Fred Geonetta
By: Fred Geonetta

The failure to pay employees for overtime work is among the most common wage violations in California. Employees in this state are entitled to 1 ½ times their regular pay if they work more than eight hours in a day, 40 hours in a single workweek, or more than six days in a single workweek.

But what happens if your employer refuses to pay you for overtime? You may be able to recover the unpaid overtime by bringing a complaint or filing a lawsuit with the help of an employment lawyer in California

However, most employees are often afraid that their employer would retaliate and fire them. The good news is that California state labor laws protect employees against any form of employer retaliation for filing a wage claim.

What Are My Rights If I Have Unpaid Overtime?

If you are a dedicated employee who strives to do an excellent job for your employer, you should be rightfully compensated. In fact, unpaid wages is the number one reason why California employees complain about their jobs. 

In most cases, employees who try to bring up the issue receive stern warnings, are intimidated, and some get fired. But principally, you should remember that you have a right to complain about your unpaid overtime. You also have a right to complain directly to your employer or through California’s Labor Commissioner.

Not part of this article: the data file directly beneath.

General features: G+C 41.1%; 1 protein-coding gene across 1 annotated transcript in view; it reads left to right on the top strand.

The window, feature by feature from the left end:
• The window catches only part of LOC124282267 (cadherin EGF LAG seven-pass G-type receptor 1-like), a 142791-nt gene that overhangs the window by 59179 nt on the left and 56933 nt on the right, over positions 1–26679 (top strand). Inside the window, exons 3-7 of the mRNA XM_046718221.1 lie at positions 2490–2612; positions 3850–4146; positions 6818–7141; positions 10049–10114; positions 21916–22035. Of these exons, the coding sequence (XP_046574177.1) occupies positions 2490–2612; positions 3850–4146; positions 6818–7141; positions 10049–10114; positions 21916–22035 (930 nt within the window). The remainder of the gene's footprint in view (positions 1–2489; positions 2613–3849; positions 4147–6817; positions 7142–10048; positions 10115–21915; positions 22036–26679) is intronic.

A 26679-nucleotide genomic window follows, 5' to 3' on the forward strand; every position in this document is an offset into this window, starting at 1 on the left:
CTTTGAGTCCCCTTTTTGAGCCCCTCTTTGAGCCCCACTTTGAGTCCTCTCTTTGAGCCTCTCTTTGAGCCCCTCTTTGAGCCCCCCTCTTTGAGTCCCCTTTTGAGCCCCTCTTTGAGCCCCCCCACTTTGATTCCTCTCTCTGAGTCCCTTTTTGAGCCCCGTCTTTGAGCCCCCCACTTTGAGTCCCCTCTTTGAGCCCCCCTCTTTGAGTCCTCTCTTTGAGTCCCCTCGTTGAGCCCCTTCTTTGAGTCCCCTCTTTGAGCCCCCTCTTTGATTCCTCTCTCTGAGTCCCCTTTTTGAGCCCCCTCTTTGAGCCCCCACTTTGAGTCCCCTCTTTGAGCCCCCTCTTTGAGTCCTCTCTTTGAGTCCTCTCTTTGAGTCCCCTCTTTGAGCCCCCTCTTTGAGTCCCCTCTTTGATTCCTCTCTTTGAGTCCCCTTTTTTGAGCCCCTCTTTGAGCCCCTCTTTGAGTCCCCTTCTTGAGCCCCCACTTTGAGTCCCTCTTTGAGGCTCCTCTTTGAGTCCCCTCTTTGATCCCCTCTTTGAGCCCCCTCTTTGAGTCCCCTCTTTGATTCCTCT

Participating in employee retaliation because they complained about unpaid wages is illegal under California’s wrongful termination laws. If your employer terminates your employment for having filed a claim, they are in direct violation of the California Labor Code. A knowledgeable labor lawyer in San Francisco can explain the numerous protection laws for workers who complain about their wages.

Unpaid Overtime Damages

Under the Fair Labor Standards Act (FLSA), you have a right to be compensated for every hour of work done. Your employer might be forced to pay you “liquidated damages” following your wage and hour claim case. This amount could be double what the employer owes you. You may also collect the unpaid overtime, its interest, court costs, and reasonable attorney’s fees.

Should I File a Formal or Informal Complaint?

The FLSA has set specific labor rules in San Francisco, CA, and across the U.S. These rules also govern how overtime is handled. Under this act, you can use either informal or formal ways to complain. 

If your employer retaliates by firing, demoting, discharging, harassing, or reducing your pay, you are within your rights to sue your employer for their illegal conduct.

How Do I File a Wage Claim or Lawsuit?

You can file a wage claim with the California Labor Commissioner’s Office. A California employment attorney can also help you file the request if it is a complicated wage claim. You can file a lawsuit in a court and have your employment lawyer represent you. Your employer could be the one paying for your attorney fees if you choose this route.

If you have been fired because you filed or threatened to file a wage claim, then you should file a discrimination/retaliation complaint or hire a private employment law attorney in Oakland, CA, to help you file a lawsuit.